Before we can answer that question, we need to define what a client contract is. A client contract outlines the services or products to be provided and includes payment terms and other important protections. They also go by many other names, including Services Agreements, Engagement Letters, Master Services Agreements (although check out our livestream about why “Master Services Agreement” might not be the best choice), less formal monikers like “terms and conditions”, and a number of industry-specific terms (Consulting Agreements, Production Services Agreements, and more). Essentially, your contract forms the foundation of your relationships with those who hire you.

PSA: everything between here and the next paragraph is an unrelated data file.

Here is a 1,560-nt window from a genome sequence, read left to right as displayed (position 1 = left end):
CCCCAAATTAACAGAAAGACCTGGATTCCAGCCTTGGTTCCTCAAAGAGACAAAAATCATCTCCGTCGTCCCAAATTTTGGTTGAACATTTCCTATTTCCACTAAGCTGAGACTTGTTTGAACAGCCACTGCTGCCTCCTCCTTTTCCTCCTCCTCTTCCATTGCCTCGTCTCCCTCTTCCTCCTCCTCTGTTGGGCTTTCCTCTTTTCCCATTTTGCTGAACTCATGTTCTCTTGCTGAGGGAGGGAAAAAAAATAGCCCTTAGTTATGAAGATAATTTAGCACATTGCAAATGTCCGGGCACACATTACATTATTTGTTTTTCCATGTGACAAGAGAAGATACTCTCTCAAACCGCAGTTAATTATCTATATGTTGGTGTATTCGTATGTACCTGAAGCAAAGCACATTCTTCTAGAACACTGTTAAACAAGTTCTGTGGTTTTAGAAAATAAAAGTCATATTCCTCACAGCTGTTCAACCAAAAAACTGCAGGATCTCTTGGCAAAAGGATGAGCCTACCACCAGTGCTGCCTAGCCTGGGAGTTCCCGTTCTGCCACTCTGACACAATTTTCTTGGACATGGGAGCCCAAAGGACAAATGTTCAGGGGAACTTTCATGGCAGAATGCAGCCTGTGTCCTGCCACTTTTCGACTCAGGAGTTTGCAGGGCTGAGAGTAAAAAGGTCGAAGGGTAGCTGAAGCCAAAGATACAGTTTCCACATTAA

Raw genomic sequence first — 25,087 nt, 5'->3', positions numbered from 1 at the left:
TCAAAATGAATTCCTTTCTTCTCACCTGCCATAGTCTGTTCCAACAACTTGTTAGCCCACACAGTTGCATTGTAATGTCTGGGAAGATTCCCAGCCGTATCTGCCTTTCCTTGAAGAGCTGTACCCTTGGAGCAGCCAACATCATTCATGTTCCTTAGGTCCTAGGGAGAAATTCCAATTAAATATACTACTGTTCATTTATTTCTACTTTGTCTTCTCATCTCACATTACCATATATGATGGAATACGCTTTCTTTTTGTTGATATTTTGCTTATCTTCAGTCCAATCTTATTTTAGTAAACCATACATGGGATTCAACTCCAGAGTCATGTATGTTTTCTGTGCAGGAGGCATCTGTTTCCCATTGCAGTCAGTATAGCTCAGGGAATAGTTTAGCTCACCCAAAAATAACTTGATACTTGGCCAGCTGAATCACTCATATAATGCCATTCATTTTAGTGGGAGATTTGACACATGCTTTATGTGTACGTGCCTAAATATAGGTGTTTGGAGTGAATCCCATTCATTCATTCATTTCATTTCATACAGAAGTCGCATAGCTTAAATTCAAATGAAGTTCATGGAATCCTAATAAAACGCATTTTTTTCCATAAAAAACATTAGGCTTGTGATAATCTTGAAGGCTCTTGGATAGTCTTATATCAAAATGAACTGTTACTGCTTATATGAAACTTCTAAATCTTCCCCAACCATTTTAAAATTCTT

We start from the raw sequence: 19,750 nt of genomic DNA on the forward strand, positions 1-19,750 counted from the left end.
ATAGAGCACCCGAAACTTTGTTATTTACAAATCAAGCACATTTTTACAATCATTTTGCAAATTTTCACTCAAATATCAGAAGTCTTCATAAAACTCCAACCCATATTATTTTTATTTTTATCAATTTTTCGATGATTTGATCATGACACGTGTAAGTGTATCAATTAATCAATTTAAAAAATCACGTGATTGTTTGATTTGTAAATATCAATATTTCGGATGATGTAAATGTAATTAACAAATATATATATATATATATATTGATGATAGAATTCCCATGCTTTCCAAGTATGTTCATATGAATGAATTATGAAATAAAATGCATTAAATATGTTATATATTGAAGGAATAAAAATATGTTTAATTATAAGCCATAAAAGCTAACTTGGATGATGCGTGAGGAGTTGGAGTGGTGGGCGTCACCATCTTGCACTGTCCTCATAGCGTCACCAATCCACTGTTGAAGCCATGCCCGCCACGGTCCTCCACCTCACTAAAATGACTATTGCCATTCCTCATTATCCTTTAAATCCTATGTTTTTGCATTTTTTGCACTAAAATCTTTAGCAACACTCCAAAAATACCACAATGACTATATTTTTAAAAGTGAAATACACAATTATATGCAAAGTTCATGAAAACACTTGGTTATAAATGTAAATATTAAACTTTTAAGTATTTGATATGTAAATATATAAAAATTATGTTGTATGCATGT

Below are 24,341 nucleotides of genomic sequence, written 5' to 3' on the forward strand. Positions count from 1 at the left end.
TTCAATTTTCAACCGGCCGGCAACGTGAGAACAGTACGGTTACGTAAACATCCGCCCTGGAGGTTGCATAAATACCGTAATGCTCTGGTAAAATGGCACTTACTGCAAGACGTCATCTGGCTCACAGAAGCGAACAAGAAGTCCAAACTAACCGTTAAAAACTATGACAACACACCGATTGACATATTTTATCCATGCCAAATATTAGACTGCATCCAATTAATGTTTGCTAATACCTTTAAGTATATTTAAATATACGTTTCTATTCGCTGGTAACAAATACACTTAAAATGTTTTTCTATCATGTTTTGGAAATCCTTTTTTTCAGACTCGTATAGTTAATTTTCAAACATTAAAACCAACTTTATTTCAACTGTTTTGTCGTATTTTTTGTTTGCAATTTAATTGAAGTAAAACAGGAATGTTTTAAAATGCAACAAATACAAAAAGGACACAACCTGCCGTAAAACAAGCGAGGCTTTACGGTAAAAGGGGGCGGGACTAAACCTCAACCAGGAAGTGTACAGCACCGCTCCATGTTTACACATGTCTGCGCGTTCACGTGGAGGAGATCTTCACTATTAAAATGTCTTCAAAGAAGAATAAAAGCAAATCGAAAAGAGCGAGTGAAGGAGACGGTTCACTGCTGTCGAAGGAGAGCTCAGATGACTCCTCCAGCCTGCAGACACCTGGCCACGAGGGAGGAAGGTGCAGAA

So, who needs a client contract? More businesses than you might expect! Broadly speaking, service-based businesses or businesses with ongoing relationships with clients benefit the most. Client contracts offer protection to a wide variety of businesses, including software consulting firms, marketing agencies, staffing companies, production companies, wedding and event planners, interior designers, gyms and personal trainers, makeup services, construction, health and wellness professionals (therapists, doctors, dentists, etc.), architects, education businesses, consultants of all types, tutoring, graphic designers, landscapers, lawyers (yes, us too), logistics, photographers, rental companies, and even disaster cleanup services. A client contract provides instant feedback to clients and helps avoid costly litigation. Wherever there is room for interpretation in your business dealings, a well-written client contract will prove useful. And with the help of a G & G Law business contract lawyer, you can have one in use before you can say “Limit my liability.”